After the recent rapid advance of stocks worlwide, Fabers sees them in the short term as either moving sideways or mildly correcting, although he does not expect the downside in the advanced markets to exceed the lows of last March, or the lows in emerging markets to exceed the lows of late last year. Although he likes neither the US dollar nor Treasury bonds long-term, in the short-term Faber sees both as oversold and due for a rebound. Both should rebound as safe-haven plays if the stock market corrects in the near term.

Faber hedged his short-term views of stocks, however. He cited insider selling and the net issuance of shares as reasons to avoid stocks right now, but because so many money managers have missed the spring stock rally, Faber believes that they “could lose their patience and their sudden rush into long positions could lead to another stock market upside explosion.”

Faber's longer-term views are less equivocal. Because he still sees the US fiscal deficit as posing a risk of accelerating inflation in the next few years, he advises as follows:

  1. Shift from US dollars into Canadian and Asian currencies.

  2. Keep accumulating precious metals.

  3. Move out of US government bonds in favor of commodities, commodity-related companies, and hard assets in general.
This viewpoint (declining US, bond bear) is becoming more prevalent these days. You might think of that as a contrary indicator, but just because it is becoming more prevalent, doesn't mean it is wrong. Faber has been dismissed as "Dr Doom", but sometimes a bearish strategy is an appropriate stance. Is it a prudent course of action now, given the facts available to us?

Thursday, June 4, 2009

SEC Sues Angelo Mozilo

The government is finally going after the most prominent of the senior executive fraudsters responsible for the subprime mortgage crisis. The SEC has filed a civil suit against former Countrywide CEO Angelo Mozilo, plus his former CFO and COO, for allegedly profiting personally while keeping the home lender’s deteriorating finances from the public as the subprime mortgage crisis unfolded.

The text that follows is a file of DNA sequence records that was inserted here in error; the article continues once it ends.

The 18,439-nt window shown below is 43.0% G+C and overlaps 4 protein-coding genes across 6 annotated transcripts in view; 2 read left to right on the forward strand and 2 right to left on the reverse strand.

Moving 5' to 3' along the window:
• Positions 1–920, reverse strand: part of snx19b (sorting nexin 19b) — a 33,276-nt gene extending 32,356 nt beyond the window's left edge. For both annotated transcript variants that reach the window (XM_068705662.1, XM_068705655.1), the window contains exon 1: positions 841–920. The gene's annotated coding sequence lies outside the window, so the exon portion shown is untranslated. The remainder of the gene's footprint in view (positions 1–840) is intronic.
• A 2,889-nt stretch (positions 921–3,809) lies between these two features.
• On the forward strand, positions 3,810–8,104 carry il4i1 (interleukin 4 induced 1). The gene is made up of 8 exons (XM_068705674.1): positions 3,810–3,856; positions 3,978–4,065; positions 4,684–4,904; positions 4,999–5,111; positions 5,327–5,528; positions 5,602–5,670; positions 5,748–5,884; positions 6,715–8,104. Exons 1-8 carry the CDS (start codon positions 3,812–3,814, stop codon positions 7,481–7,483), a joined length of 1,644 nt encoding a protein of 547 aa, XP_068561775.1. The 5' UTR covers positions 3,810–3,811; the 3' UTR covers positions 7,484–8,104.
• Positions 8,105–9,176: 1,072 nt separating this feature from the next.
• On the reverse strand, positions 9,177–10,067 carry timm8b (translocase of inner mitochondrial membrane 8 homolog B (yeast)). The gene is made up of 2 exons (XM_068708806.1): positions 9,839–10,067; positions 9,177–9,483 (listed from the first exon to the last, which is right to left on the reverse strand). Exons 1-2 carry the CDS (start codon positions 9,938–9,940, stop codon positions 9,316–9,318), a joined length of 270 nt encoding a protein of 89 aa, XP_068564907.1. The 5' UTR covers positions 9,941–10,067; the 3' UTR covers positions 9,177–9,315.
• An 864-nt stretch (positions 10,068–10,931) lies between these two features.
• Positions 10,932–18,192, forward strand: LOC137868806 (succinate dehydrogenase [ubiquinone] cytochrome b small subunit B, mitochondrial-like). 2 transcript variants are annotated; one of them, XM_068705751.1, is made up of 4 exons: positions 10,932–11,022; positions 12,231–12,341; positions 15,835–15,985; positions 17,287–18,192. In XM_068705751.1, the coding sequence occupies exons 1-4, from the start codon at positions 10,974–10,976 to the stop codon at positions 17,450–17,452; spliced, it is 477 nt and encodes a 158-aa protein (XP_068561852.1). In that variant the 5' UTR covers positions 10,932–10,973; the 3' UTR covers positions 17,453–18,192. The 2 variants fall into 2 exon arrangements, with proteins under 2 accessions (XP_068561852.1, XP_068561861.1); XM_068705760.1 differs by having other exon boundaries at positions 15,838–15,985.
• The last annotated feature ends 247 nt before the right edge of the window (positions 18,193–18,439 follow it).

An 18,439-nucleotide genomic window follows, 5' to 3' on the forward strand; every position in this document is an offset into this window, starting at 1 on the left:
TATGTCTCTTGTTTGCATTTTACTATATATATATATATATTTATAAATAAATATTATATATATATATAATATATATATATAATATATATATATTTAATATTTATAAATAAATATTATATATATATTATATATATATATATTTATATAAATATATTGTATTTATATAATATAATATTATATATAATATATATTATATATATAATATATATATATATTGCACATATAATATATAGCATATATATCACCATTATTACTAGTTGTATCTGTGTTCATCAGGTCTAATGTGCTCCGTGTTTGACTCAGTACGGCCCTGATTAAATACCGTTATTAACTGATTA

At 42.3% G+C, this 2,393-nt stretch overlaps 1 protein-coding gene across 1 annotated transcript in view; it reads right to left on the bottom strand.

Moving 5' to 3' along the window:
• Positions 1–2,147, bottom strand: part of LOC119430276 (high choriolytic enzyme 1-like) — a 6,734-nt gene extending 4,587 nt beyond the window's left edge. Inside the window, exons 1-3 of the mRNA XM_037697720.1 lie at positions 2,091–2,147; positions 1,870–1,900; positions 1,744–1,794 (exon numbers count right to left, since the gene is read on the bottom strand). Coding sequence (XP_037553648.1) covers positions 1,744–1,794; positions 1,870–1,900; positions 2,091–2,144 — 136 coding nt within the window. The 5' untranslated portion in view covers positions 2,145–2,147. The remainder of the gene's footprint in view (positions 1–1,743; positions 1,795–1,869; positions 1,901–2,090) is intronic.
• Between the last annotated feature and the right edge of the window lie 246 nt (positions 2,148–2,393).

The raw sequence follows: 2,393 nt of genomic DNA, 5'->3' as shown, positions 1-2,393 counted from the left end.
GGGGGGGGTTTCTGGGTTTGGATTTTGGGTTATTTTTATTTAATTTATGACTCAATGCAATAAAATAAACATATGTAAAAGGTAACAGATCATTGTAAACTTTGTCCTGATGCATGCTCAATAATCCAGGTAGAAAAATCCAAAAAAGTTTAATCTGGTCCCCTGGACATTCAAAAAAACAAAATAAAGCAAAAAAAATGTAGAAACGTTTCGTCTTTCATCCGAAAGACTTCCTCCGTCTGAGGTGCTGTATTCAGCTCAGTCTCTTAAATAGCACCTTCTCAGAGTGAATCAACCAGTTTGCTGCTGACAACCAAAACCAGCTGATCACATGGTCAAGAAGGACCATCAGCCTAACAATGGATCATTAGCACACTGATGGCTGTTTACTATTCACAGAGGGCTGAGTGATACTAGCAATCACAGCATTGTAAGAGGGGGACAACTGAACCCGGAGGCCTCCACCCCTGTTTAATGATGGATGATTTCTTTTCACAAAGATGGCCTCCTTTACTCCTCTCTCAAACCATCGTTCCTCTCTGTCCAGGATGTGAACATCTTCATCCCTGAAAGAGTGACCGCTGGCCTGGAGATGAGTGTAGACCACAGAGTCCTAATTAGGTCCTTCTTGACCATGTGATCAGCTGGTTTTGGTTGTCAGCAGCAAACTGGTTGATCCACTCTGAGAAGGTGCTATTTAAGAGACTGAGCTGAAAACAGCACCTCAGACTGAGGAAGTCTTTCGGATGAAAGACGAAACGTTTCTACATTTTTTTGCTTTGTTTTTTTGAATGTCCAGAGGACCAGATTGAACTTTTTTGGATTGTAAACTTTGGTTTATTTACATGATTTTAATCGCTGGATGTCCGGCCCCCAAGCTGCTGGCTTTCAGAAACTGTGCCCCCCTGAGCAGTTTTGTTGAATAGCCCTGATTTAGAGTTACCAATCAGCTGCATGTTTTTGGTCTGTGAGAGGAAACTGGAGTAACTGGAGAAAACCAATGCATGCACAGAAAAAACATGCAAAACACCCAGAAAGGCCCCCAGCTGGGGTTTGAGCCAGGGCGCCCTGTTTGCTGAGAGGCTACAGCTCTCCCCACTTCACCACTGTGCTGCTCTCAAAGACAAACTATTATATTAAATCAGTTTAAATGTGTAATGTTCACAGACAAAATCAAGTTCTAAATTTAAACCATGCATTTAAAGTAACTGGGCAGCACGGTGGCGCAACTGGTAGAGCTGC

Readers will remember that stockholders and employees suffered when Countrywide's finances and stock price deteriorated to the point that it had to be acquired by Bank of America. Pension funds, investment banks, and other holders of securitized mortgages originated by Countrywide also suffered when the risks of those mortgages became known. Everyone has suffered from the resulting credit crisis.

According to Bloomberg , the SEC said that while publicly reassuring investors about the quality of his loans, Mozilo issued “dire” internal warnings and engaged in insider trading accelerating stock sales, profiting by $140 million. Penalties sought by the SEC include fines and forfeiture of profits.

Everyone hates Mozilo for his arrogance, but there is apparently good evidence of his willful wrongdoing. An internal email described a “particularly profitable subprime product as ‘toxic.’” He also wrote that Countrywide was “flying blind” and had “no way” to determine the risks of some adjustable-rate mortgages, the SEC said. The SEC's suit plainly says: “Each of the defendants was aware, but failed to disclose, that Countrywide’s current business model was unsustainable.”

We can only hope that criminal charges are not far off.